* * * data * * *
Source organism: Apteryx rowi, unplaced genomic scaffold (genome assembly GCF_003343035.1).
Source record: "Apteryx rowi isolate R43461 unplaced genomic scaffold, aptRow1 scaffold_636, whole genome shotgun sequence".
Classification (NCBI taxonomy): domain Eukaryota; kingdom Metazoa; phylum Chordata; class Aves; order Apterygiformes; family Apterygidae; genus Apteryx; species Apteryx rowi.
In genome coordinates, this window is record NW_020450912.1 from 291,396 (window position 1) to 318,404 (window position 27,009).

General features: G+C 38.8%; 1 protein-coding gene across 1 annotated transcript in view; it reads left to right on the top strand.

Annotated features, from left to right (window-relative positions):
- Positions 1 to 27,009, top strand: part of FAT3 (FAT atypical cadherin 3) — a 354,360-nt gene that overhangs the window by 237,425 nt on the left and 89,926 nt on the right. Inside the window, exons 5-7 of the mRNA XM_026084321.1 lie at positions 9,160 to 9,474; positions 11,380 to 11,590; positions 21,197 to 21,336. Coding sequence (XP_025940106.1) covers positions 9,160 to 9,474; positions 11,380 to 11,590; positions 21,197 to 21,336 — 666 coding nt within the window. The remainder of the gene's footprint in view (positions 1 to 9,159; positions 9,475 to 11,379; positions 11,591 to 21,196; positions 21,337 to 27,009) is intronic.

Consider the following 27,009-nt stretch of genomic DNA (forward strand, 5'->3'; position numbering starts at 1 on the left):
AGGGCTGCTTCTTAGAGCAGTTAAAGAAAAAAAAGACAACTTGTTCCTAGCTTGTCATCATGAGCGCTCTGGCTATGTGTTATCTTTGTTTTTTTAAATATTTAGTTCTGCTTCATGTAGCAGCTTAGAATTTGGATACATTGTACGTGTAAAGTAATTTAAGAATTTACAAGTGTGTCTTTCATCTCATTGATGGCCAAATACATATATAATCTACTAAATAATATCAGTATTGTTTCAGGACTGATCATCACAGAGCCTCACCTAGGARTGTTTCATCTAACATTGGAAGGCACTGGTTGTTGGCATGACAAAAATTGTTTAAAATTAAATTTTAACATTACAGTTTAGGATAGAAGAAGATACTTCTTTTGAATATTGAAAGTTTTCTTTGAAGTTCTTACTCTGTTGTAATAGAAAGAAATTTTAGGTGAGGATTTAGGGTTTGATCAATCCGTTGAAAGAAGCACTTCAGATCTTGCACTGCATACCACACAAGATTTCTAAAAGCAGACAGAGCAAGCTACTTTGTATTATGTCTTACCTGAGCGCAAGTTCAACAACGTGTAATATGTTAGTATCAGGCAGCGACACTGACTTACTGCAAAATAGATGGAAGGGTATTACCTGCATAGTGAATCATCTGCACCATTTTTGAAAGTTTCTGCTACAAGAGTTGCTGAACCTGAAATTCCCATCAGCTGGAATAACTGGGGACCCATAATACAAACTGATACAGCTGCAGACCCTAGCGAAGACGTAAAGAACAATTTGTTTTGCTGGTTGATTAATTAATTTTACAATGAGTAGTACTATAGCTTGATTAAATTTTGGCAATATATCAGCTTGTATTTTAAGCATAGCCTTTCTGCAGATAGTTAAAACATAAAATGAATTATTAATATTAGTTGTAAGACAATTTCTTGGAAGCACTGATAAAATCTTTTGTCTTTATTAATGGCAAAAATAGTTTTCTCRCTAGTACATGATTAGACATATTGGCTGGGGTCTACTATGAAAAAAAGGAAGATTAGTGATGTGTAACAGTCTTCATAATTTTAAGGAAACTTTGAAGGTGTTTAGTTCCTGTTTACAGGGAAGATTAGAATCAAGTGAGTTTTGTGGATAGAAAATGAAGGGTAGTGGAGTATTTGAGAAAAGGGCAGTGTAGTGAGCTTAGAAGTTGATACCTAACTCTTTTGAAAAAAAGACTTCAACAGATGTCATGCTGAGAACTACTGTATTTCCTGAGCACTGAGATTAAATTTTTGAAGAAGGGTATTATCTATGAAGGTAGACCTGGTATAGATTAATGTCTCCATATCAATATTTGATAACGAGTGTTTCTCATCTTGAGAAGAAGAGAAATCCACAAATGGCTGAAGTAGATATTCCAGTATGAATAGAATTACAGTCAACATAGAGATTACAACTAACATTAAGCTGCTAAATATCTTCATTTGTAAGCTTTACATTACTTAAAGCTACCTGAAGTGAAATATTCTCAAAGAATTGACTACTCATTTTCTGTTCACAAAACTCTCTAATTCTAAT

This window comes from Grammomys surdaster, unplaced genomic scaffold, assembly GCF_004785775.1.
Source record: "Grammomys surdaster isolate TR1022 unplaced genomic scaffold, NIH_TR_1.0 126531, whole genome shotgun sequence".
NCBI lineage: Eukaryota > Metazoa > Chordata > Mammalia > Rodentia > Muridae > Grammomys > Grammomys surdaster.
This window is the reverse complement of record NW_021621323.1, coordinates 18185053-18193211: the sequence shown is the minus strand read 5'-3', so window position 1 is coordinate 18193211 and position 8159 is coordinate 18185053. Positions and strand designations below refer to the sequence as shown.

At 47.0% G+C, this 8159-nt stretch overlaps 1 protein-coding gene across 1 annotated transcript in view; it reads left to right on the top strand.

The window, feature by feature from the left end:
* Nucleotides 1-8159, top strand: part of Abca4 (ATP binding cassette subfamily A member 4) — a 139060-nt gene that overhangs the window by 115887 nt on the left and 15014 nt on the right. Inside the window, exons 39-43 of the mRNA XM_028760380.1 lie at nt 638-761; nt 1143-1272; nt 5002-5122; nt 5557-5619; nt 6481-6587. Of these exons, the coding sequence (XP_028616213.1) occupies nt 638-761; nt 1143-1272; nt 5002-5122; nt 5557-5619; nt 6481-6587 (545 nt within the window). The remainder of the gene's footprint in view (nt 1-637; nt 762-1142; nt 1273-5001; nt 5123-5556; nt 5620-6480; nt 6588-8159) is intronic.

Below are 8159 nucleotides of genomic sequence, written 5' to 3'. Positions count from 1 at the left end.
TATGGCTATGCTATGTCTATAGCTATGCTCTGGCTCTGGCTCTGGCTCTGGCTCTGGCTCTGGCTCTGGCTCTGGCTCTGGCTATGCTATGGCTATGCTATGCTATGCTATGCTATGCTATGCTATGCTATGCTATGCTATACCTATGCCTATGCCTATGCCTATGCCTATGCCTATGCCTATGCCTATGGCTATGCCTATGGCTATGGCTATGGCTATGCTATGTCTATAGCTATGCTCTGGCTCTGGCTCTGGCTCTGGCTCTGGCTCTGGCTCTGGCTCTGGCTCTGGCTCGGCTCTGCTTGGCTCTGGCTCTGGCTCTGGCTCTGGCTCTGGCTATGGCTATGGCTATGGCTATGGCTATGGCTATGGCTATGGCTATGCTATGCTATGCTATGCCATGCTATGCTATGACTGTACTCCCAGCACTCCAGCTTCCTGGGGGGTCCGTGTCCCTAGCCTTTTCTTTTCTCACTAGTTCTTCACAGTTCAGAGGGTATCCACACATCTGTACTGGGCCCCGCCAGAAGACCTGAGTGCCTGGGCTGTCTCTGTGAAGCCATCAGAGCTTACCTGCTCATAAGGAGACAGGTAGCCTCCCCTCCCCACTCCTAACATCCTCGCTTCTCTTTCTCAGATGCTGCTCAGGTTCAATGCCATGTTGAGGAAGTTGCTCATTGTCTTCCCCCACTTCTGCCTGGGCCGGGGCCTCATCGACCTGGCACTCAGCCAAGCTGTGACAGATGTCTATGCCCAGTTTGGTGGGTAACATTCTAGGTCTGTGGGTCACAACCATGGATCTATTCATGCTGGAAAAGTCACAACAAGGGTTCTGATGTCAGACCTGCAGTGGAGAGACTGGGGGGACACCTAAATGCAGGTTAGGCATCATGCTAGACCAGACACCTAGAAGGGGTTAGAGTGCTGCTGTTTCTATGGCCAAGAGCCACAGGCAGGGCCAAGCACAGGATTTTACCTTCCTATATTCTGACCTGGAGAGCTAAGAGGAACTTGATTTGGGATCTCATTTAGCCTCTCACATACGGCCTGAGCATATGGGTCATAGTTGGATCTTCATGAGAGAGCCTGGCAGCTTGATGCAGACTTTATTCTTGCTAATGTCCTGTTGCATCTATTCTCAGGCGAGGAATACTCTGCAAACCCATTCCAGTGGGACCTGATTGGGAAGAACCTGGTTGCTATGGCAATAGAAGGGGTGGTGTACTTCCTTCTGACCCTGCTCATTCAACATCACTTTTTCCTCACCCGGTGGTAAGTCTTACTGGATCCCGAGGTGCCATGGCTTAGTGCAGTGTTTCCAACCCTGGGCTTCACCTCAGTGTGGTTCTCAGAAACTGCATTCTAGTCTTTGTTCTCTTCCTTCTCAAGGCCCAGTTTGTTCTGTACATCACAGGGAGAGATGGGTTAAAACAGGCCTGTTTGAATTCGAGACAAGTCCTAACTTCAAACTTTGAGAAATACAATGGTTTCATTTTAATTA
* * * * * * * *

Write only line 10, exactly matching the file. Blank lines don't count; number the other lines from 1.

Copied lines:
This window comes from Grammomys surdaster, unplaced genomic scaffold, assembly GCF_004785775.1.